Military training dating back to the Boer War has littered spent and unexploded ordinance across thousands of hectares of two areas on the First Nation's land near Vernon, B.C., said Chief Coun. Byron Louis in an interview.
This September, three band members will head to Texas A&M University where they'll spend about 200 hours learning how to work safely and identify ordinance "hot spots," he said. One member has already received training and six more members will follow over the next two years.
The effort is part of a federal remediation plan that despite its multimillion-dollar price tag is "woefully inadequate," especially when developers have been knocking on the band's door, Louis said.
"If you started with 100 people on one end of our reserve and went north and just worked your way north with 100 people, in 10 years you would not finish."
The band has one estimate that sets the cleanup cost at $200 million.
Daniel Blouin, a spokesman for the Department of National Defence, said the government is spending approximately $750,000 a year on remediating the lands and plans to double that amount next year.
He said the government is working with the band to prioritize the remediation based on their economic development plan.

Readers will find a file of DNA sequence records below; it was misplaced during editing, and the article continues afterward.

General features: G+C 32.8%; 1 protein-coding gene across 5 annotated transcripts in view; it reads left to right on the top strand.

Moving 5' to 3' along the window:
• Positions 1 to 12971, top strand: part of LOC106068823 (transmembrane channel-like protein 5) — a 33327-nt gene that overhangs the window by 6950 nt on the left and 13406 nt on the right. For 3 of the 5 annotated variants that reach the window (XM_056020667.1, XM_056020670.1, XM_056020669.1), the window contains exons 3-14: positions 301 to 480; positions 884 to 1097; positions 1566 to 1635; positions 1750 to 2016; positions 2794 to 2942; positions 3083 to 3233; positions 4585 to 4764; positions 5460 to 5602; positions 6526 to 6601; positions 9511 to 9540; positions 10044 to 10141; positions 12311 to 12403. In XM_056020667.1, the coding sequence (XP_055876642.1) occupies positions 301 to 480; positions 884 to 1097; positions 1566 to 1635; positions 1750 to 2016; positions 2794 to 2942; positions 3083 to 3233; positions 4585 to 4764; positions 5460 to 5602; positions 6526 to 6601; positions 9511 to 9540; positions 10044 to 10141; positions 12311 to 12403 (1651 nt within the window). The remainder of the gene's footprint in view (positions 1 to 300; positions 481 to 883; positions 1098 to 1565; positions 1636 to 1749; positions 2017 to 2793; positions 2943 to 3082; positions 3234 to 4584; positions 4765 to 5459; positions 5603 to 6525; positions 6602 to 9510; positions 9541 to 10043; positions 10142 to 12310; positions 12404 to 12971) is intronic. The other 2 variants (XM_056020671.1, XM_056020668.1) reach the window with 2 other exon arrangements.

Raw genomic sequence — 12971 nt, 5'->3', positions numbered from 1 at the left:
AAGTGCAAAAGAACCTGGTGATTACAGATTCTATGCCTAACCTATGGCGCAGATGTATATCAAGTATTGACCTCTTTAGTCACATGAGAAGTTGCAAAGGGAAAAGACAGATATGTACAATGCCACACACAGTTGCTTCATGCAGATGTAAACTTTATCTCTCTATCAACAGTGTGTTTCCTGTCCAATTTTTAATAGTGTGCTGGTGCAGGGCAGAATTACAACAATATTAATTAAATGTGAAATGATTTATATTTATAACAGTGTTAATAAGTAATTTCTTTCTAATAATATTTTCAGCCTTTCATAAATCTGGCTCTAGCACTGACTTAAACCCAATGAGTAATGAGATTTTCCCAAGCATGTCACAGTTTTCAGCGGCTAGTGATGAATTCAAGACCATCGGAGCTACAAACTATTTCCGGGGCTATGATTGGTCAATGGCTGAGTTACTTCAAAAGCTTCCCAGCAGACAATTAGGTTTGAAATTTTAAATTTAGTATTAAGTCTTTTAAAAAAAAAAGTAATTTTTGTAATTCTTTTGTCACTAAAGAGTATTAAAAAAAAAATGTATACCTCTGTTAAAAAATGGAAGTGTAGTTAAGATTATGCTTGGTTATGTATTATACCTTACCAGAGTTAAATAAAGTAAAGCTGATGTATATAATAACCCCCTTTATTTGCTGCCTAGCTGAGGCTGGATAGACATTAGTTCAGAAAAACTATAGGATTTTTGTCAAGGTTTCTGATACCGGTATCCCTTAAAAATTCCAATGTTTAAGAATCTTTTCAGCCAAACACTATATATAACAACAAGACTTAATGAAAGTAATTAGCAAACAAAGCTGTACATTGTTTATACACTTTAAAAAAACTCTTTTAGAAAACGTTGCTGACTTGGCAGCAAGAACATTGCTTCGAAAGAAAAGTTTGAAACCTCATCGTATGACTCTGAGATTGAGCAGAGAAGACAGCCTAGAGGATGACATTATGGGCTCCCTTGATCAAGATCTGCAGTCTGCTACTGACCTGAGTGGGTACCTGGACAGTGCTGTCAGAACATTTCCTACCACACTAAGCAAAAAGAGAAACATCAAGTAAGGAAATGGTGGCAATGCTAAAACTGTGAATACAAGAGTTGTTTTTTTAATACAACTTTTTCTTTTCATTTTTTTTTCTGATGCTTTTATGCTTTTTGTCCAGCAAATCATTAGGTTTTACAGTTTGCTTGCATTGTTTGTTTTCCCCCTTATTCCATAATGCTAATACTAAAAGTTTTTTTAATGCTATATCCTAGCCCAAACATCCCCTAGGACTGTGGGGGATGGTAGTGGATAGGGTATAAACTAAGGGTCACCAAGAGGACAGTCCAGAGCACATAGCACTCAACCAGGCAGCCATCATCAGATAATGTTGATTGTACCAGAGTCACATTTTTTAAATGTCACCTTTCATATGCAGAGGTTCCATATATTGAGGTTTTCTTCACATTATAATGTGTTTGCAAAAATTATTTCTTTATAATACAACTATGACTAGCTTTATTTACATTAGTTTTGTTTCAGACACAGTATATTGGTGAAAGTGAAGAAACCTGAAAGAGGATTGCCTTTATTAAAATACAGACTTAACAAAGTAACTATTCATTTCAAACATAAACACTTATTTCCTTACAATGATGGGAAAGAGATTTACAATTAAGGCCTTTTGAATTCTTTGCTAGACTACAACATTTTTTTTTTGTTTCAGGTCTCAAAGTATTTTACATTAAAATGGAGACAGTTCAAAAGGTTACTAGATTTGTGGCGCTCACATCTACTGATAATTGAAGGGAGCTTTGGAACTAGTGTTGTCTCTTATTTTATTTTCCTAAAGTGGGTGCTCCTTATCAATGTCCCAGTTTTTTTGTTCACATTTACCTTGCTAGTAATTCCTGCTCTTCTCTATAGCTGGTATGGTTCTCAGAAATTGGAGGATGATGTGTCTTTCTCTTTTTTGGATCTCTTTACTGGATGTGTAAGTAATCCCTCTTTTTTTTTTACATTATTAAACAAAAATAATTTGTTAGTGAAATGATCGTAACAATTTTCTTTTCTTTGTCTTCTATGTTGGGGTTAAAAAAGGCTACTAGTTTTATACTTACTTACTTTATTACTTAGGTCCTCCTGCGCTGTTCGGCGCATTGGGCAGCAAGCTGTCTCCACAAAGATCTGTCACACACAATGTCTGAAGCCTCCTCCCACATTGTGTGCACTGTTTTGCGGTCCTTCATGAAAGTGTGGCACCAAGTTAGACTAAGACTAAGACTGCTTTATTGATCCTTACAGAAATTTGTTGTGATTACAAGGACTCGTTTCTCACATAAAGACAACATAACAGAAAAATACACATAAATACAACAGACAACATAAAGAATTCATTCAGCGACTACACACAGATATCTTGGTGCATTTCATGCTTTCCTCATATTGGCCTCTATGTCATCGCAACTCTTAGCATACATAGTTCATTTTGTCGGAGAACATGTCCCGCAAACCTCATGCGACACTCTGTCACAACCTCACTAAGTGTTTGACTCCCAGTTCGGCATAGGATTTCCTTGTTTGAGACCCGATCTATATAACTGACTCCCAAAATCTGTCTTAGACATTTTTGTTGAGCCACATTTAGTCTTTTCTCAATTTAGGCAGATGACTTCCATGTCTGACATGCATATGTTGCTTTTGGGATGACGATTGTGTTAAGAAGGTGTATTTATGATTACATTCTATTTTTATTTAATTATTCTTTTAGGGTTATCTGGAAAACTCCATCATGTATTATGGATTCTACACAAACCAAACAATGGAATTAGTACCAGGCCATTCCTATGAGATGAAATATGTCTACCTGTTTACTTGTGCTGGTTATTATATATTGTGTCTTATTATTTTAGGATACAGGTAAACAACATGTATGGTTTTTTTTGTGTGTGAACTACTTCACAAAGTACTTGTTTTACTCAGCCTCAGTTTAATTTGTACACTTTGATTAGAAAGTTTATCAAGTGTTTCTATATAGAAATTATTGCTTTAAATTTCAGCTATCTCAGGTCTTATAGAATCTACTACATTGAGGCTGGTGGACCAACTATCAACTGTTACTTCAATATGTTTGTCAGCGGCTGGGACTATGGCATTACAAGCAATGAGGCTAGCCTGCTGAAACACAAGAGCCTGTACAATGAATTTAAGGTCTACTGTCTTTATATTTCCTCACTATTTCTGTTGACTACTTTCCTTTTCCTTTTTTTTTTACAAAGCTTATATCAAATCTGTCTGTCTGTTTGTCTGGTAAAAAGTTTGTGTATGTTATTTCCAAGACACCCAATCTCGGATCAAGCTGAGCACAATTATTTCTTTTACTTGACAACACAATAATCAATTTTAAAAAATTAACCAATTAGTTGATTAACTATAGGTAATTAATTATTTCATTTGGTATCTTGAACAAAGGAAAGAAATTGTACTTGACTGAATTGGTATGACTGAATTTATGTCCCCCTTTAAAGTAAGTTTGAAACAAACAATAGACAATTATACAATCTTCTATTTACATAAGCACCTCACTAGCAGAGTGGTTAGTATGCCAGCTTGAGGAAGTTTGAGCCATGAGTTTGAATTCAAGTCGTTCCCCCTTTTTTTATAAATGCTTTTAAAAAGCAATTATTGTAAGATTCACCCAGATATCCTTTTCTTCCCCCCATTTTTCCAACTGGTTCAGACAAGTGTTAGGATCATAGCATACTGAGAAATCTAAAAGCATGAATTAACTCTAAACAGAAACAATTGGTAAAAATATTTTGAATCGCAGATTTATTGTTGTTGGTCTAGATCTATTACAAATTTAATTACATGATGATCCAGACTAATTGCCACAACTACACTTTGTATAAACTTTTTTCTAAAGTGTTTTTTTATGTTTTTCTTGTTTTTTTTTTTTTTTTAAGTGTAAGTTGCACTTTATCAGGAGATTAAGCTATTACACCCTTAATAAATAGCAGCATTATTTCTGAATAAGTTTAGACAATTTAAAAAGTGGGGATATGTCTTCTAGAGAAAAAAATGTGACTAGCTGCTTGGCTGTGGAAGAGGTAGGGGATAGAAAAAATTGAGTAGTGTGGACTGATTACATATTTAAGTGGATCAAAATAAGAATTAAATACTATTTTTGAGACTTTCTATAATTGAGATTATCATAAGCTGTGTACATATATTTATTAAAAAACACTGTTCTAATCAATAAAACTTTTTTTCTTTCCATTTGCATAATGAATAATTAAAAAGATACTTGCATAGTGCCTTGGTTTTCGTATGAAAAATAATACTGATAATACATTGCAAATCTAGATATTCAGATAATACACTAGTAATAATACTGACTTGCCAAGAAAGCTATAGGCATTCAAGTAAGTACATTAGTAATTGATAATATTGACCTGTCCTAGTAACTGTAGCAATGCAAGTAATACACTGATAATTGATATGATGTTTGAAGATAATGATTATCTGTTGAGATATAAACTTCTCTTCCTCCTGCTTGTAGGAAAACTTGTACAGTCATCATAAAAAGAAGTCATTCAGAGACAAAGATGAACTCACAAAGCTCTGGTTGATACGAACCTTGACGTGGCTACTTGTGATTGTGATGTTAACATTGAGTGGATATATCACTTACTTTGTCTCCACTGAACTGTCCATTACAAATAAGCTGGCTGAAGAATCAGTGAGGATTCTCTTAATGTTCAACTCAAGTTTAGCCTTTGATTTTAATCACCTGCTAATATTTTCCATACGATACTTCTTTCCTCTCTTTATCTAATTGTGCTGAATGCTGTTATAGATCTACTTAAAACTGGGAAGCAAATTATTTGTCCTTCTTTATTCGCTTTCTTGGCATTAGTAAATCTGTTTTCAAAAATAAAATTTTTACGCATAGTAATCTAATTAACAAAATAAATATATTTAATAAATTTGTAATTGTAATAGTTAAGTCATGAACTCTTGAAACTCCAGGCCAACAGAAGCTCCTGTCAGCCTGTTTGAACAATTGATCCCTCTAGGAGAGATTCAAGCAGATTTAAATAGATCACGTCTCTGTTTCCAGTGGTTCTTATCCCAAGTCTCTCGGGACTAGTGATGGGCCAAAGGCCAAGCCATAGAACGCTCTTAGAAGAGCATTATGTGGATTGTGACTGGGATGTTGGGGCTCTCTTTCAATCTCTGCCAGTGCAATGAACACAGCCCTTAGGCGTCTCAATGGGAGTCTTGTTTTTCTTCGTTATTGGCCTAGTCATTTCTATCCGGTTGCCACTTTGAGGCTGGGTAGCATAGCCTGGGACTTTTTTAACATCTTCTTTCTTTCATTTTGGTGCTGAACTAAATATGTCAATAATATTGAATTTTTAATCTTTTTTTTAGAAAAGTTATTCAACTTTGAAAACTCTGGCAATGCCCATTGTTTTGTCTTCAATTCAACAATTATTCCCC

"Until a full assessment is completed, and a mutually agreeable solution is in place, it is not possible to estimate the scope of the work to any degree of precision," Blouin said.
The land and rolling hills overlooking Okanagan Lake and valley is covered in grasslands with mixed-timber and is dotted by small and medium-sized lakes.
"You know it's land of very high value and when you start looking at prices of property in the Okanagan, pretty soon you find that we're sitting on some considerable lands for development opportunities," Louis said.
Since the turn of the 20th Century, Canadian soldiers have used the area to train, especially during the First, Second and Korean Wars, said Louis.
Some band members can still recall artillery rounds flying over their reserve and landing on nearby training ranges, he said.
"They used to plow up on their field and every once in a while, they'd find these tail fins ... of a mortar and take the mortar and go throw it on the rock pile," said Louis. "By the grace of God those things never exploded."
He said one clean up project in August 2004 identified approximately 900 kilograms of military debris and about 26 live mortar rounds covering less than half a hectare.
"What would happen if some of these developers actually hit some unexploded ordinance and what's that going to do in terms of land value," he said.